While I am thrilled to see Deputy Leo (Max Greenfield, now appearing on Ugly Betty) return to Neptune (and Veronica's life), I'm definitely intrigued as to why the producers are throwing him back into the mix at this late point in the season. Will there be a little shakeup in the Veronica-Piz-Logan love triangle? Or is there something else going on here?

Next week on Veronica Mars ("I Know What You'll Do Next Summer"), Veronica passes her private investigator exam, but when Piz interviews a student who authored a book about his past as a child-soldier, Veronica is hired by a man who wants to prove he is the student's father. Oh, and Parker turns to Veronica for advice about Logan. Hmmm, not sure that's going to go over too well.


Jon88 said…
Unless you have a Nielsen box, I don't think your rewatching the show on the weekend will move any meter's needle a tittle or a jot.
Anonymous said…
I think it's very interesting that Leo is back in the mix. They definitely have a plan for him or wouldn't re-introduce him so late in the game. But he's a great character so I'm glad to see him back.

And Paul Rudd was great on the show. Was that really him singing? If so, he is a man of many talents.

Poor Piz. Veronica is not making things easy for him. I love VM but my advice to Piz would be RUN! This can only end badly.
Unknown said…
Whatever the plan for Leo is, it isn't going to last very long. :/

I'm disturbed by the lack of ethics of most of the characters. Veronica is happy to push/pull Piz (definitely the more acceptable of these "crimes"). But Logan, Dick, and many others drink (and drive?) illegally. Now Mac is falling for an admitted criminal (or have we forgotten that selling exam answers violates the code of ethics of every university?). And, of course, there's her sketchy past in blackmailing people with their Purity Test answers. Are only theft, rape, and murder bad?

Now, I'm not a stuffy prude by any means, nor was I a saint in college, but good grief, aren't we going too far in the opposite direction and not giving any good role models to any teenagers watching this show??

Popular posts from this blog

Have a Burning Question for Team Darlton, Matthew Fox, Evangeline Lilly, or Michael Emerson?

Lost fans: you don't have to make your way to the island via Ajira Airways in order to ask a question of the creative team or the series' stars. Televisionary is taking questions from fans to put to Lost 's executive producers/showrunners Damon Lindelof and Carlton Cuse and stars Matthew Fox ("Jack Shephard"), Evangeline Lilly ("Kate Austen"), and Michael Emerson ("Benjamin Linus") for a series of on-camera interviews taking place this weekend. If you have a specific question for any of the above producers or actors from Lost , please leave it in the comments section below . I'll be accepting questions until midnight PT tonight and, while I can't promise I'll be able to ask any specific inquiry due to the brevity of these on-camera interviews, I am looking for some insightful and thought-provoking questions to add to the mix. So who knows: your burning question might get asked after all.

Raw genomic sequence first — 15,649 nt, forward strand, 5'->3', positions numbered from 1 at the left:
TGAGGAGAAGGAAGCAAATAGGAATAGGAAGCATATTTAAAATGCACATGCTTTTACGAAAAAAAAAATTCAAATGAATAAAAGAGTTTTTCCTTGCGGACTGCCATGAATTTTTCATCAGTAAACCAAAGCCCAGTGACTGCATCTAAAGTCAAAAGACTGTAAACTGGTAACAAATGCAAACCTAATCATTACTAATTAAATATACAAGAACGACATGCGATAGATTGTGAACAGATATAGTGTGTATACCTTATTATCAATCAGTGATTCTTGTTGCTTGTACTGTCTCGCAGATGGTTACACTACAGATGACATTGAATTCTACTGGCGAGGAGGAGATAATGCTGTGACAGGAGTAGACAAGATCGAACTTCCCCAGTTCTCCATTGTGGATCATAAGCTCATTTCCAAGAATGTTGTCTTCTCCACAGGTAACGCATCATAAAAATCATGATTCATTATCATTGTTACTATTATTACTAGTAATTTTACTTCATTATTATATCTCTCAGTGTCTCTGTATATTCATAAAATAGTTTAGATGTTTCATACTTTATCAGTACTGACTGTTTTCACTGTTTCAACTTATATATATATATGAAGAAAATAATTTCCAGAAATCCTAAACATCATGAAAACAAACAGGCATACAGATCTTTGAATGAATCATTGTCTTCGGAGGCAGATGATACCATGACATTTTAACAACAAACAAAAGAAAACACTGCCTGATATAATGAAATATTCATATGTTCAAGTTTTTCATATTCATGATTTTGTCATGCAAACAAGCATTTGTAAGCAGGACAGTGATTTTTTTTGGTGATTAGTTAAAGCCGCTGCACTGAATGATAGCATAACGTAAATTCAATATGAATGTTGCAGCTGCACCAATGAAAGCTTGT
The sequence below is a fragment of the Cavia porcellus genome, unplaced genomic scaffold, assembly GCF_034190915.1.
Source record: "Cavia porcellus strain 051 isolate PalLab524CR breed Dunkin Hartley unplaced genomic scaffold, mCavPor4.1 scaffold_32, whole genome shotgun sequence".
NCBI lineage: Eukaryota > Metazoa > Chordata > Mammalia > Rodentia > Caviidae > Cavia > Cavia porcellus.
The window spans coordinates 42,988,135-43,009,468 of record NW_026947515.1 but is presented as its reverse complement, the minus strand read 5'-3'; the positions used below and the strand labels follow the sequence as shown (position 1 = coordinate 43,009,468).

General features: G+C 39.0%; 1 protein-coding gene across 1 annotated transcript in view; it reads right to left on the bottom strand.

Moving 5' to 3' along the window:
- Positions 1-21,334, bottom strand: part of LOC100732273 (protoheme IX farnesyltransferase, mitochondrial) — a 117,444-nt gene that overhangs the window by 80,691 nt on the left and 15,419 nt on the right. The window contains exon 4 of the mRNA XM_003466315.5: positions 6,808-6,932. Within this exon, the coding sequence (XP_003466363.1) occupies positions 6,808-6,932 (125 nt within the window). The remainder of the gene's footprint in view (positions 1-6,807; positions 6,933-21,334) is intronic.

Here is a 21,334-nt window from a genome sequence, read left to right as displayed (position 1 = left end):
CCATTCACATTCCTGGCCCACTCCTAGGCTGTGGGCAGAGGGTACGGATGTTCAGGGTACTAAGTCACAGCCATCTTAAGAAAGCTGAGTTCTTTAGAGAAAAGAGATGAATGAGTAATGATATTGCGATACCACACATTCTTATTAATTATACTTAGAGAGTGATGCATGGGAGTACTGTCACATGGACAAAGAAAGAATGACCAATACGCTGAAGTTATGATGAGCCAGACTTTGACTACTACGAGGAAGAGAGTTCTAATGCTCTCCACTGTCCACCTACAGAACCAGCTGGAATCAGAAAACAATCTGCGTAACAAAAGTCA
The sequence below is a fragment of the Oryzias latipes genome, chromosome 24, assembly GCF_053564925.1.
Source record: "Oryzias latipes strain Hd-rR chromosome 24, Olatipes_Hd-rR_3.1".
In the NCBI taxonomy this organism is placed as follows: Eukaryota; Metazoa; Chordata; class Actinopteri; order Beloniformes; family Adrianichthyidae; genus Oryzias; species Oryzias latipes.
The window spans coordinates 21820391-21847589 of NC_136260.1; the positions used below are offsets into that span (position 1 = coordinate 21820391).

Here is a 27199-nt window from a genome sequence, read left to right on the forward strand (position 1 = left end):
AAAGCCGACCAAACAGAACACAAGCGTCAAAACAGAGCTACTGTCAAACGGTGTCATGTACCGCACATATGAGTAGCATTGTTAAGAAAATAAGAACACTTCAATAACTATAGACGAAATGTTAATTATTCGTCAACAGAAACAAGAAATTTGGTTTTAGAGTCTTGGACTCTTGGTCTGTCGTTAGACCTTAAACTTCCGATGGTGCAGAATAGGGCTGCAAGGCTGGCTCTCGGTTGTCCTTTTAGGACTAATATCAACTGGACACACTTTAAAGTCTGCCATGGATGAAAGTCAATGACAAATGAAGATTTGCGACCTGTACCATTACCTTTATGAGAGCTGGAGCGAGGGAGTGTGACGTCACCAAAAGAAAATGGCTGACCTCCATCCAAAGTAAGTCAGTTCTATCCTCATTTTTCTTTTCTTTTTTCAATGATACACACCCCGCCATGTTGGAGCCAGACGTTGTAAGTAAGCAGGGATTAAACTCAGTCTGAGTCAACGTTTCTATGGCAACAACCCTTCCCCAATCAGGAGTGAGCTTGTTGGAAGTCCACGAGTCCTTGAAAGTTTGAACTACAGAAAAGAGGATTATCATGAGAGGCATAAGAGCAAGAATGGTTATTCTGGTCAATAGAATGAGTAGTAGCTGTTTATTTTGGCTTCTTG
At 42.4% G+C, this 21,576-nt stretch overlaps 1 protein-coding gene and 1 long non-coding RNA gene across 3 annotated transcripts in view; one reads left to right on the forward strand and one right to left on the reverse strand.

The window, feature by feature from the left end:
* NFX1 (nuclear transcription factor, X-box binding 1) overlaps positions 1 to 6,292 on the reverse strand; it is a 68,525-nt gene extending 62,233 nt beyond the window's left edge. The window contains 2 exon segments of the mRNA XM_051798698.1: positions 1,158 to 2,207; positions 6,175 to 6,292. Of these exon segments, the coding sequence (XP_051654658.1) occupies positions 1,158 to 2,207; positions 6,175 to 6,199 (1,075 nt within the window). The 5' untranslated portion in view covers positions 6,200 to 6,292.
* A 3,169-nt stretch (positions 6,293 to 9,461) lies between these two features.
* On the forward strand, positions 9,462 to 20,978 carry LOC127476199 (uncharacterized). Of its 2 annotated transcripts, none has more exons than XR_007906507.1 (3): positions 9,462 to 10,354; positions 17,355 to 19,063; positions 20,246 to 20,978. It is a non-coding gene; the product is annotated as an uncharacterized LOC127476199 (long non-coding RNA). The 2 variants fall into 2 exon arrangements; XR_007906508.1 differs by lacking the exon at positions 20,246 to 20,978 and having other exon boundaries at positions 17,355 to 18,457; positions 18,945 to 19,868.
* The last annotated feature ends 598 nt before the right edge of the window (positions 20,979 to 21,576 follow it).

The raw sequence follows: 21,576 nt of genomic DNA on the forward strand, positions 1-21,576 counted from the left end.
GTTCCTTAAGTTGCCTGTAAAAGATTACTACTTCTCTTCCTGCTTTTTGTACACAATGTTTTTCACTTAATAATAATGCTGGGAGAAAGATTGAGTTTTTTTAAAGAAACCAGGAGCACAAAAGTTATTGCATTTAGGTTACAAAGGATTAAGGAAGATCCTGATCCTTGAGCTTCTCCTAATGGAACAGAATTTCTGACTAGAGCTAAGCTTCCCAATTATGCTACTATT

What's Done is Done: The Eternal Struggle Between Good and Evil on the Season Finale of "Lost"

Every story begins with thread. It's up to the storyteller to determine just how much they need to parcel out, what pattern they're making, and when to cut it short and tie it off. With last night's penultimate season finale of Lost ("The Incident, Parts One and Two"), written by Damon Lindelof and Carlton Cuse, we began to see the pattern that Lindelof and Cuse have been designing towards the last five seasons of this serpentine series. And it was only fitting that the two-hour finale, which pushes us on the road to the final season of Lost , should begin with thread, a loom, and a tapestry. Would Jack follow through on his plan to detonate the island and therefore reset their lives aboard Oceanic Flight 815 ? Why did Locke want to kill Jacob? What caused The Incident? What was in the box and just what lies in the shadow of the statue? We got the answers to these in a two-hour season finale that didn't quite pack the same emotional wallop of previous season

Pilot Inspektor: CBS' "Smith"

I may just have to change my original "What I'll Be Watching This Fall" post, as I sat down and finally watched CBS' new crime drama Smith this weekend. (What? It's taken me a long time to make my way through the stack of pilot DVDs.) While it's on following Gilmore Girls and Veronica Mars on Tuesday nights (10 pm ET/PT, to be exact), I'm going to be sure to leave enough room on my TiVo to make sure that I catch this compelling, amoral drama. While one can't help but be impressed by what might just be the most marquee-friendly cast in primetime--Ray Liotta, Virginia Madsen, Jonny Lee Miller, Amy Smart, Simon Baker, and Franky G all star and Shohreh Aghdashloo has a recurring role--the pilot's premise alone earned major points in my book: it's a crime drama from the point of view of the criminals, who engage in high-stakes heists. But don't be alarmed; it's nothing like NBC's short-lived Heist . Instead, think of it as The Italian